The transfected cells in media were then incubated at 37 °C with 5% CO2 for 24 h, at which time they were treated with PNC-27 or PNC-29 peptide (sonicated briefly prior to addition) such that the final concentration was 300 μg/ml. Samples were assayed for LDH, MTT, and caspase. In addition, samples were processed for confocal microscopy as described above except for the following modification. Because the cells contained GFP, to localize PNC-27, it was necessary to use another fluorescent probe other than green-fluorescent FITC-labeled DO1 antibody. Cells were incubated with unlabeled DO1 and anti-HDM-2 as described above. The cells were then washed and incubated with Alexa Fluor 647 goat antimouse IgG (1∶200) (against DO1 mouse) (Invitrogen–Molecular Probe, Eugene, OR) and TAMRA-labeled goat antirabbit IgG (1∶200) (against anti-HDM-2 rabbit polyclonal IgG) (Sigma, St. Louis, MO). The cells were processed for confocal microscopy, and the membrane fractions and whole cell lysates were blotted for either HDM-2 or actin [rabbit anti-actin-42 polyclonal antibody (1∶5000)] (Sigma).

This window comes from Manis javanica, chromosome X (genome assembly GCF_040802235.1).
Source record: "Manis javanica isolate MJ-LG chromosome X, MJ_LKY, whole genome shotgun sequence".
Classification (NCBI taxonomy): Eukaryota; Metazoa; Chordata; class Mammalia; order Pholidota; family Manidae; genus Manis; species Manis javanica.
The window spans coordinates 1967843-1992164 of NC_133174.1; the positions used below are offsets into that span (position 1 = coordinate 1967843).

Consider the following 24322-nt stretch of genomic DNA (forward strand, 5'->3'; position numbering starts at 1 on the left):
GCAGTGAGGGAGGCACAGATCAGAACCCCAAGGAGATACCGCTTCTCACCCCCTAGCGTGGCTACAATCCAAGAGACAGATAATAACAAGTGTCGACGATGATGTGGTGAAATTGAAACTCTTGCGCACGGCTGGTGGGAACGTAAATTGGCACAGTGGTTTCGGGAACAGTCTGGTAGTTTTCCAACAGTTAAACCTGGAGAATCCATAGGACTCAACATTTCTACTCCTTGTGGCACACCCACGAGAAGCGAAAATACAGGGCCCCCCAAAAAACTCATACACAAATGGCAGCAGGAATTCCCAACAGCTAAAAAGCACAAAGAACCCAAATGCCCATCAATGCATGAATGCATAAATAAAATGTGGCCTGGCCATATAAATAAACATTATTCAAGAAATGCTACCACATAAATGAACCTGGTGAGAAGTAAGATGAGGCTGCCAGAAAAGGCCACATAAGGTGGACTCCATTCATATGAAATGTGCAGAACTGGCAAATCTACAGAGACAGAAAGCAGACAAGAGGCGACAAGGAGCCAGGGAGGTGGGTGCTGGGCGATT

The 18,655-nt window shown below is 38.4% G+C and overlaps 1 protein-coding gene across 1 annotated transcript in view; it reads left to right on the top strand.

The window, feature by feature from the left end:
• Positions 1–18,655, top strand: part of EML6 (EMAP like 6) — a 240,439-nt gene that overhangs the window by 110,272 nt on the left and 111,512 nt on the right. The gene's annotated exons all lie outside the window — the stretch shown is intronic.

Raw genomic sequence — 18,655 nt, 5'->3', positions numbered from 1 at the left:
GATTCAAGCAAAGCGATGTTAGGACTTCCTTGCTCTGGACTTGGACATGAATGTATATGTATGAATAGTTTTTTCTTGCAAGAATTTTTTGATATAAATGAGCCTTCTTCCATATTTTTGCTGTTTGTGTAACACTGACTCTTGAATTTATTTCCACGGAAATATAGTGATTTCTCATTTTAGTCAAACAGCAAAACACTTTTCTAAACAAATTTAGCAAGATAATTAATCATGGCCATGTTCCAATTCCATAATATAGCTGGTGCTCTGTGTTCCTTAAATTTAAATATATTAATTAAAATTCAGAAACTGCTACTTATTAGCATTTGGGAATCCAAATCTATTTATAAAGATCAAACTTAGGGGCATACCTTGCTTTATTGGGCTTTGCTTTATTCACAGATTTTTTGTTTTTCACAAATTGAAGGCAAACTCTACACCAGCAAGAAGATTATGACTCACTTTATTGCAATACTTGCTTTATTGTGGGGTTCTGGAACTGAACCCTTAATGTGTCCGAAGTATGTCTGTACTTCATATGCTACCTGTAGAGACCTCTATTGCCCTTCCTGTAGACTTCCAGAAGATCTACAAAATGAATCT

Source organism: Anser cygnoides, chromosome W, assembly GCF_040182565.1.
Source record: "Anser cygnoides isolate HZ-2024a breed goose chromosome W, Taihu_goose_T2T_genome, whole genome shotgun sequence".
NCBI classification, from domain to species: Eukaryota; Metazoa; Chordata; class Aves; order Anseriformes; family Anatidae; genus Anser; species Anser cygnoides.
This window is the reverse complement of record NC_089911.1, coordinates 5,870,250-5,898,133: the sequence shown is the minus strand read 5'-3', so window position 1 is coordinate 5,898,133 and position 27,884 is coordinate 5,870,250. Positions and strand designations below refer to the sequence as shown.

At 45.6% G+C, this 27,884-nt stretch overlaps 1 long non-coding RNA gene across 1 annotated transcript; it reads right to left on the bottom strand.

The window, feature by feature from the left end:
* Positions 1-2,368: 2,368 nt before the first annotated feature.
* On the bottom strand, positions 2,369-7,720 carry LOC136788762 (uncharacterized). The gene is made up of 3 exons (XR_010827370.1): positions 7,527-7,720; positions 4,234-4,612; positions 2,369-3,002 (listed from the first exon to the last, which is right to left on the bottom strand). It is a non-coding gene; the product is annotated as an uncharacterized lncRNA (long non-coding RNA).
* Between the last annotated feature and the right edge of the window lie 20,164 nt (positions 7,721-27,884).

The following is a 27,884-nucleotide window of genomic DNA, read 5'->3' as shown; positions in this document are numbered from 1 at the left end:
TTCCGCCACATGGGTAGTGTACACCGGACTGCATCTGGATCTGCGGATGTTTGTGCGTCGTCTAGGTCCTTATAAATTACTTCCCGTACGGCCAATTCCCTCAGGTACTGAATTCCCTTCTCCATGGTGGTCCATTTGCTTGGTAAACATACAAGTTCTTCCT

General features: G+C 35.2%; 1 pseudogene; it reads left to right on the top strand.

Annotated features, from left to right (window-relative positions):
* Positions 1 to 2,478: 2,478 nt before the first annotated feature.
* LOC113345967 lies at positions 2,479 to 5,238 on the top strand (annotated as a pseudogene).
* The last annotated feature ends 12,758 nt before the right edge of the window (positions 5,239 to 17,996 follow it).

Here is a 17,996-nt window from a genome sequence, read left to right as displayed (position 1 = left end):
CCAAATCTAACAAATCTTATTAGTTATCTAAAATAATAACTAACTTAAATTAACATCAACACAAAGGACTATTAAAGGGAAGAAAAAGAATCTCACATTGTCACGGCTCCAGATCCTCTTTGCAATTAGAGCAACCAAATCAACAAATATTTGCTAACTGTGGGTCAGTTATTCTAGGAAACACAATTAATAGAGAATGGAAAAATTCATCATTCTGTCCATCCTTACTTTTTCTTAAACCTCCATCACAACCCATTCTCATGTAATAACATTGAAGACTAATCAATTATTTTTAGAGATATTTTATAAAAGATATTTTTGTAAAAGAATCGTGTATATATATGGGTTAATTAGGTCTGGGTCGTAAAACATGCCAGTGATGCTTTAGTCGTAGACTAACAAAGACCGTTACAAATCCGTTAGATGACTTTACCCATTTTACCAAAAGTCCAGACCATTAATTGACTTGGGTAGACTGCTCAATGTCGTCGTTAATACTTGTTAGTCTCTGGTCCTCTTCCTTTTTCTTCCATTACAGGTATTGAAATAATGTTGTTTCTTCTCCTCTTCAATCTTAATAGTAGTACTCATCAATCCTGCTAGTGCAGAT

Targeting Membrane HDM-2 by PNC-27 Induces Necrosis in Leukemia Cells But Not in Normal Hematopoietic Cells [2]

Membrane HDM-2 is selectively expressed at high levels in human leukemia U937, OCI-AML3 and HL60 cells. We examined the expression of HDM-2 on the cell surface of CD34-U937, OCI-AML3 and HL60 using flow cytometry. Human monocytes do not grow well in vitro (unpublished observation and personal communication). Hence, we chose normal rat mononuclear cells as negative control cells and compared the expression of HDM-2 in these cells to leukemia cells. As shown in Figure 1, a large population of leukemia cells expressed membrane HDM-2 and we noticed a considerable shift in median fluorescence of HDM-2 in leukemia cells compared to their isotype control (IgG). In contrast, there was a negligible shift in median fluorescence of HDM-2 in rat mononuclear cells compared to isotype control groups. This indicates significant expression of membrane HDM-2 in the tested human leukemia cells but not in normal rat mononuclear cells (MNCs).

PNC-27 binds to membrane HDM-2 in vitro. To test if membrane HDM-2 can colocalize with PNC-27, cells were treated with PNC-27 for 1 h. Cells were then incubated with rabbit anti-HDM-2 fluorescently labeled with red anti-rabbit antibody and mouse anti-p53 fluorescently labeled with green anti-mouse antibody. If the two signals are localized in the same area, yellow fluorescence is emitted indicating colocalization.